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Wednesday, 8 December 2004
Page: 93

Ms GILLARD (3:42 PM) —Having reserved my right to speak, I will seek to exercise it now. The position we are in here is that the opposition, specifically the member for Wills, has sought the MPI. That went by letter to the Speaker in the usual course. I would refer you to page 561 of House of Representatives Practice, which is one of the pages that deals with matters of public importance in this place. I specifically refer you to the paragraph which says:

A matter is put before the House only if the Speaker has determined that it is in order ...

Indeed, Mr Deputy Speaker Causley, as you may well know, this is one of the determinations of the Speaker that is beyond challenge. The Speaker's selection of the MPI—because competing MPIs may be filed—is beyond challenge in this place. In fact, oppositions in the past have sought to challenge the Speaker's selection of an MPI, and it is specifically made clear in House of Representatives Practice that this is a matter that falls to the Speaker and falls to the Speaker alone.

The member for Wills did what is required by the standing orders today—that is, he sent a letter to the Speaker. The Speaker made two very important determinations, having received that letter. He determined that the matter was in order and he determined that it was the matter of priority that should go forward for debate today on the matter of public importance. I do not know whether other letters were filed with the Speaker, and I suspect neither do you, Mr Deputy Speaker, but if contending letters were filed then the Speaker would have ruled that this was the matter of importance to go forward.

The DEPUTY SPEAKER —I remind the member for Lalor that this is a motion of dissent. It is on the dissent.

Ms GILLARD —Exactly, and I am explaining to you, relying on House of Representatives Practice, why your ruling is wrong.

Mr McMullan —Mr Deputy Speaker Causley, on a point of order: you are entitled to remind other people about the standing orders. You should remember them. You are not participating in this debate; you are supposed to be chairing it.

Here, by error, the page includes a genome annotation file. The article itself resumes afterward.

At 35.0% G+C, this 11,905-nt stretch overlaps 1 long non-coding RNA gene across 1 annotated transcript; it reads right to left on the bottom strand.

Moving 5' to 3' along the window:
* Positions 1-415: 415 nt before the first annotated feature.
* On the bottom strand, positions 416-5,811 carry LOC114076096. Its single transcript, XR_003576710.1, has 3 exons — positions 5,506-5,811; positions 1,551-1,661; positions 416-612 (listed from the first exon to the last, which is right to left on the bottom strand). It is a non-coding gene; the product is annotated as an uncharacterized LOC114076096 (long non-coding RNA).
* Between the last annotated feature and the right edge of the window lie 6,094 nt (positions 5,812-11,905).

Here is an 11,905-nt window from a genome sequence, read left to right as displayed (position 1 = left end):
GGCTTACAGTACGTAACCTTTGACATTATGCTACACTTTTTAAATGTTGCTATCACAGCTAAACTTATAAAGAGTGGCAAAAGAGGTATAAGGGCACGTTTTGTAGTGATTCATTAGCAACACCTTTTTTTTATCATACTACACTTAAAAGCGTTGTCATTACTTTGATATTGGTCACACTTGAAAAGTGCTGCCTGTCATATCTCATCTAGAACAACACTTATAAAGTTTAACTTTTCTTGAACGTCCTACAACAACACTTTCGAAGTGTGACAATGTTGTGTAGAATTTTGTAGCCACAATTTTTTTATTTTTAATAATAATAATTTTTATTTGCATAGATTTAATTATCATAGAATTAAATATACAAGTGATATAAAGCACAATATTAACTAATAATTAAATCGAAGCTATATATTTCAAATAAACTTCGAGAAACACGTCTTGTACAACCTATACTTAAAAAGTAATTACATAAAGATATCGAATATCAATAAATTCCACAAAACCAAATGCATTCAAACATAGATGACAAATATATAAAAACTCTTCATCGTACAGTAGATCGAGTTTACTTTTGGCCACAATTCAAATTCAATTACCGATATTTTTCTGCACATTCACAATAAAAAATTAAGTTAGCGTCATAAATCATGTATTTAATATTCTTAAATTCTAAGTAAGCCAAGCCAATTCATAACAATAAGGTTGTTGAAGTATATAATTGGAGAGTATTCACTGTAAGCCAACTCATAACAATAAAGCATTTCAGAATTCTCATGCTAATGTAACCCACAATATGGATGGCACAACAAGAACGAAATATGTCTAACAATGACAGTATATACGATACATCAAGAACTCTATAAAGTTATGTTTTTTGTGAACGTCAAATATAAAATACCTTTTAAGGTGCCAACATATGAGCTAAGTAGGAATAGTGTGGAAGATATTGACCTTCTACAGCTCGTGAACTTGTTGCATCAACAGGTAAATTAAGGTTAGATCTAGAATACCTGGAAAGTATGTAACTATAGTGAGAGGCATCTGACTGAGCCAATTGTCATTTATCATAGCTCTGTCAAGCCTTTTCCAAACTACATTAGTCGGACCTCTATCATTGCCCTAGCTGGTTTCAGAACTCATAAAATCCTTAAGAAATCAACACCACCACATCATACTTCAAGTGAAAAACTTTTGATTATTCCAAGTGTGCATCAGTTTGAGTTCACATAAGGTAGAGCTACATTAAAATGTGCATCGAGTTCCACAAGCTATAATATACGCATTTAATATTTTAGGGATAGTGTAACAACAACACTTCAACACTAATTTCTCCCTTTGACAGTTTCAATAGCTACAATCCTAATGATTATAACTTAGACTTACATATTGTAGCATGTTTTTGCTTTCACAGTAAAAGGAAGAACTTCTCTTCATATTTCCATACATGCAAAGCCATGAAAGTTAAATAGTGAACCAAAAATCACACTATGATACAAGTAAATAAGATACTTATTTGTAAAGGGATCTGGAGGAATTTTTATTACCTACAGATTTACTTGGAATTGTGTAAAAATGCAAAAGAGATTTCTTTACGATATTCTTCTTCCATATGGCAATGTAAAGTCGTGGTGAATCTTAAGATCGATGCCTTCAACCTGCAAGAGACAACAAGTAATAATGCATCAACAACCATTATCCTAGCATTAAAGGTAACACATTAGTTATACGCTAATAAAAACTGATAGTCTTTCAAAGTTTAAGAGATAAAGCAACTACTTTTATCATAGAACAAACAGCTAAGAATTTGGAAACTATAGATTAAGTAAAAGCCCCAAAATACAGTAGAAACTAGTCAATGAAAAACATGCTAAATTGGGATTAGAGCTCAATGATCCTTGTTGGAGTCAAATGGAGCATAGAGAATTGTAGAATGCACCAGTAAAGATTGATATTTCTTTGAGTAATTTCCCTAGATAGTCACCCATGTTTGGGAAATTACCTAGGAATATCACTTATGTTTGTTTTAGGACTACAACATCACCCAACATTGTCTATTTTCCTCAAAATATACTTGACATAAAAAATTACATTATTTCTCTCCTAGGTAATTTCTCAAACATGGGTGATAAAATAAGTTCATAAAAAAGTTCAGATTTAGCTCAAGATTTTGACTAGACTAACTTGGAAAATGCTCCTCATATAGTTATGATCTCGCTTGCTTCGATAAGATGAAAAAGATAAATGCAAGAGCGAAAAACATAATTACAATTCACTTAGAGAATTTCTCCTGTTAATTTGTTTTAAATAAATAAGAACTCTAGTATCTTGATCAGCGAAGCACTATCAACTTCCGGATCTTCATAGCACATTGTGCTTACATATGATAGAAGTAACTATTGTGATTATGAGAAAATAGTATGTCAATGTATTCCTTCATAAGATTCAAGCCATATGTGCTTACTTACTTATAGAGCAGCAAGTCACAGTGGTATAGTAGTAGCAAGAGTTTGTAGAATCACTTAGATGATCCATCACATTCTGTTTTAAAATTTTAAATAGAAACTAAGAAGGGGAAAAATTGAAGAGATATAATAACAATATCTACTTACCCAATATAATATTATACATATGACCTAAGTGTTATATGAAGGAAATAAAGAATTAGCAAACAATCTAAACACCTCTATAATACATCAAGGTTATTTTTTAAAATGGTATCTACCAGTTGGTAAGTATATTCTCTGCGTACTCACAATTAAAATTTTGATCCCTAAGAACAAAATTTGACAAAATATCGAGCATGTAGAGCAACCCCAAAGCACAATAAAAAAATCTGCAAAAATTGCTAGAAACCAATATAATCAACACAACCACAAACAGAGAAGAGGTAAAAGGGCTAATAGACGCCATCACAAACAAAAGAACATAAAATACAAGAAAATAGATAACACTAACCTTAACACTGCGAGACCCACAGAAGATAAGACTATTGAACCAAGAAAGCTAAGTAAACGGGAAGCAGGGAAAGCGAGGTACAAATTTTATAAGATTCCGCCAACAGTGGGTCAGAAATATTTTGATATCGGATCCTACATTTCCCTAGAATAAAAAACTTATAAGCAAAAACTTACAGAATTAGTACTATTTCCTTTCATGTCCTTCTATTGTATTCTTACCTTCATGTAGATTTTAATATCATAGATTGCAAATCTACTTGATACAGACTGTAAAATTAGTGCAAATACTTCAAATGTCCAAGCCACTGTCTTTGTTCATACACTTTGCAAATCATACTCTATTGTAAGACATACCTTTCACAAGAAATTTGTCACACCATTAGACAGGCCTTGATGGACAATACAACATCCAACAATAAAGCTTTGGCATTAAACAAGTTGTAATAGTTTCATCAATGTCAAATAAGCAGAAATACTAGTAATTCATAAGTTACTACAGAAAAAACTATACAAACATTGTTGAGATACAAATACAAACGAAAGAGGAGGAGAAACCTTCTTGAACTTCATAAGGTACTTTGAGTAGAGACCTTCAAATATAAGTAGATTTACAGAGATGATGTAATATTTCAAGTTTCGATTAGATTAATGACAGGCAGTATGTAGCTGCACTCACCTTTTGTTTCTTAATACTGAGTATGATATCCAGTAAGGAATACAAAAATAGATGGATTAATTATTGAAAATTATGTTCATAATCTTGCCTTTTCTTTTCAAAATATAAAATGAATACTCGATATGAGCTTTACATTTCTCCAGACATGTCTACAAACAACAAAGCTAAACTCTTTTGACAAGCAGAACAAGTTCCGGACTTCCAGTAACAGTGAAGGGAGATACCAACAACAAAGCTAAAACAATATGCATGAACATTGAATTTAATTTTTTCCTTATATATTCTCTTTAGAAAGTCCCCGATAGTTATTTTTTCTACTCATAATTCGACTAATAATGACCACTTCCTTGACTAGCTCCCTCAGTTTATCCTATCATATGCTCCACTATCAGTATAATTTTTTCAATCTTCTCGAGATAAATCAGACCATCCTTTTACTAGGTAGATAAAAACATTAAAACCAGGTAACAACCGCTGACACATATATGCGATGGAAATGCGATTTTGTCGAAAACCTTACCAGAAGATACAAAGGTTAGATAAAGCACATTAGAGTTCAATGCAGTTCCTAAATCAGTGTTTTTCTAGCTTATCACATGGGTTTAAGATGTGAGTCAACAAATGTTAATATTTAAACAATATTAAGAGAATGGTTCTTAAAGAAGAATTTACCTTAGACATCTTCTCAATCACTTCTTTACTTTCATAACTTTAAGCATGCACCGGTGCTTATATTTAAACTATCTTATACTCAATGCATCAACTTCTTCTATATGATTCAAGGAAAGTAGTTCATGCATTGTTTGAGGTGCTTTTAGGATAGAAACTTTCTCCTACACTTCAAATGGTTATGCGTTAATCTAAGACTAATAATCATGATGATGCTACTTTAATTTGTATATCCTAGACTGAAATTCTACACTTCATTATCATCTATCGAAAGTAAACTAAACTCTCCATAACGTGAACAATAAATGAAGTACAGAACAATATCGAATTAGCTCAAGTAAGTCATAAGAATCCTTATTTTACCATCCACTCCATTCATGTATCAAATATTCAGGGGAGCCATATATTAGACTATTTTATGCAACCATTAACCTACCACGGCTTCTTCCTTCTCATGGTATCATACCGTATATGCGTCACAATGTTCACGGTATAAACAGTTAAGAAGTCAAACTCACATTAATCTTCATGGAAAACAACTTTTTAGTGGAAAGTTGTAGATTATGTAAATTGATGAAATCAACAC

The DEPUTY SPEAKER —I am reminding the member for Lalor about what the dissent motion is. It is not a debate; it is a dissent.

Mr McMullan —It is a debate on a motion.

The DEPUTY SPEAKER —It is a dissent from the ruling.

Ms GILLARD —Thank you, Mr Deputy Speaker. My point to you is this, and it is relevant to the dissent motion: the Speaker must have ruled that the question about the abuse by Nationals ministers and parliamentary secretaries of the government's Regional Partnerships program was in order. He must have ruled that the question was in order or it would not be before us now as the matter of public importance, distributed on everybody's seats, on the blue. It may be that if you, Mr Deputy Speaker Causley, were the Speaker, and you had been presented with that letter from the member for Wills, you may have formed the view that that was not in order and ought to be something that should be done by way of substantive motion. But the truth is that your judgment about that matter is not strictly relevant. The relevant judgment is the Speaker's and it has been exercised, and the question has been ruled in order or it would not be before the parliament this afternoon.

Having come before the parliament ruled in order by the Speaker—the question about the abuse by Nationals ministers and parliamentary secretaries of the government's Regional Partnerships program—then it must be in order for the member for Wills and opposition members who speak in this debate to put before the House substantive argument as to why that is the case. If the question is in order then it must follow that standing at the dispatch box and putting down evidence about how Nationals ministers and parliamentary secretaries have abused the government's Regional Partnerships program is in order. That is precisely what the member for Wills was doing in his contribution—no more, no less. He was going grant by grant, program by program, evidencing—in what I would say was a most convincing fashion—the fact that there has been abuse of these various programs by Nationals ministers and parliamentary secretaries.

Mr Truss —But he defied the Deputy Speaker.